Afternoon Tea – A very British tradition

April 13, 2018

As occasions go afternoon tea is perhaps one of our favourites. Whether traditional or more modern, taken inside or outside of the home, nothing screams luxury quite like it.

From the starched white linens to the gleaming silverware; from the delicate finger sandwiches to the thick dollops of clotted cream sat atop (or underneath, who are we to judge!) sweet, fruity jam, afternoon tea is about indulgence, socialising and the finer things in life.

Anna Maria Russell, Duchess of Bedford (3 September 1783 – 3 July 1857)

We have Anna, the 7th Duchess of Bedford to thank for this most British of traditions. It was customary at the time to have two main meals per day; breakfast in the morning and dinner at around 8pm. Anna is said to have complained of ‘having that sinking feeling’ in the late afternoon, so would ask for a pot of tea, some bread and butter and cake be brought to her rooms. She began inviting friends to join her and the events proved so popular that is was not long before the practice was respectable enough to be moved into the drawing room and all of fashionable society were drinking tea and eating sandwiches in the afternoon.

Until Queen Victoria embraced the afternoon tea, it had remained very much a private affair for upper-class ladies – Victoria’s ‘tea receptions’ were huge affairs that could have as many as 200 guests each of whom received an open invitation to attend between 4pm and 7pm during which they could come and go as they pleased.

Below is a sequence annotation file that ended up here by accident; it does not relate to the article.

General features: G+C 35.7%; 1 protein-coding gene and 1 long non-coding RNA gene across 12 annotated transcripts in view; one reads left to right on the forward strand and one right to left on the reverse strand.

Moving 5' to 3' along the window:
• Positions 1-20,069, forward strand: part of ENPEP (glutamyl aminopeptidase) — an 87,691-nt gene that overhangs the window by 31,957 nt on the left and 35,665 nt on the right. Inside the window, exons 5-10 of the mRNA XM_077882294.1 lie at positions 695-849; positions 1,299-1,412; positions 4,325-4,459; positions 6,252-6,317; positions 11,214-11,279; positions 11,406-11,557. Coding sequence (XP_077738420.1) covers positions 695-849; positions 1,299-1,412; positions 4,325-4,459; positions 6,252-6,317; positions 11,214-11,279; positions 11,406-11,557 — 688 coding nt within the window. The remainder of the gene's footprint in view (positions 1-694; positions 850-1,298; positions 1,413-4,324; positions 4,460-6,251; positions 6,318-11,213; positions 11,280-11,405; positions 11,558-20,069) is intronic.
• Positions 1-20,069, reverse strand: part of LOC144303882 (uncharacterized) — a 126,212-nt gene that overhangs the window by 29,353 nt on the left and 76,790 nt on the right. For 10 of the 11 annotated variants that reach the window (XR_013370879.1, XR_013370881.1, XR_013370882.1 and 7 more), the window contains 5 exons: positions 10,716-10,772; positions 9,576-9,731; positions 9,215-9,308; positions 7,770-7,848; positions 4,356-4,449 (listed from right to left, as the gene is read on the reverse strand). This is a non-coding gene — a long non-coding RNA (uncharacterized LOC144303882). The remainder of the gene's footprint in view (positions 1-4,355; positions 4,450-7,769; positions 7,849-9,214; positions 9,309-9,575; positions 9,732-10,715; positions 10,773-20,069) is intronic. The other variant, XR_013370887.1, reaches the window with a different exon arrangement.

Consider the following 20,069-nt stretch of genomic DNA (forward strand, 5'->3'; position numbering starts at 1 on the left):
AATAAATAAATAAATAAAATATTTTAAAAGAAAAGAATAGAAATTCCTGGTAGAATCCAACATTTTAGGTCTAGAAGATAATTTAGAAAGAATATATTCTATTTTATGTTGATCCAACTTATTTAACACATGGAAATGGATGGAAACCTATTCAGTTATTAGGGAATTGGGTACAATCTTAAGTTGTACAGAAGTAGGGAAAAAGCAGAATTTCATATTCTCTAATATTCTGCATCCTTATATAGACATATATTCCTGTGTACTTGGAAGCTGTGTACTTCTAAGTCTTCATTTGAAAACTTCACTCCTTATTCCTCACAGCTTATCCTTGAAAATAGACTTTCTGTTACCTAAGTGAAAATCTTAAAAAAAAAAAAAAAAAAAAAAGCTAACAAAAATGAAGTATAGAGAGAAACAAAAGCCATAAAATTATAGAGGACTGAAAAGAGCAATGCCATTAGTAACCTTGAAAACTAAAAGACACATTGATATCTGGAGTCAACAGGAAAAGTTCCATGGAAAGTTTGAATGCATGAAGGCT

After the industrial revolution a new form of ‘afternoon tea’ was embraced by the masses; with more and more people being employed in factories rather than in the fields and more children going to school, hot midday meals became inconvenient to prepare and serve at home and it became customary to eat a ‘high tea’ in the late afternoon at the end of the working day. Unlike afternoon tea, high tea consisted of strong tea and hot food. It has been suggested that ‘high tea’ got its name because it was eaten at a table whereas Afternoon tea was taken in low comfortable chairs or sofas.

Afternoon Teas Dos and Don’ts (for those seeking to be genteel)

  • DO try a little of each food served at the tea (both sweets and savouries).
  • DO spread a scone with cream first, then jam.
  • DO avoid talking with your mouth full or taking large bites.
  • DO wait until you have swallowed your food before you take a sip of tea. The rule is one or the other, please!
  • DO look into—not over—your teacup when sipping. It’s polite!
  • DO place your napkin on the chair if you must leave the table during the event. (If you must leave for some reason, simply say “Excuse me.”)

  • DON’T place items that are not part of the tea service, such as keys, sunglasses, or phones, on the table.
  • DON’T use milk and lemon together in tea. The citric acid of the lemon will cause the milk to curdle.
  • DON’T place lemon in the teacup before adding tea. The tea is always poured first.
  • DON’T fill your cup to the brim with tea, in order to avoid messy spills.
  • DON’T tip your teacup too much when drinking—keep it slightly tipped.
  • DON’T leave your spoon in the cup. Place it on your saucer instead.
  • DON’T remove food from your teeth while in the presence of others.
  • DON’T move your plate more than 1 inch from the edge of the table, and don’t push your plate away from the edge of the table when you’re done eating.
  • DON’T talk about personal food likes or dislikes during the tea. Tea offers a nice selection of treats to avoid this problem.
  • DON’T place your napkin on the table until you are ready to leave the table.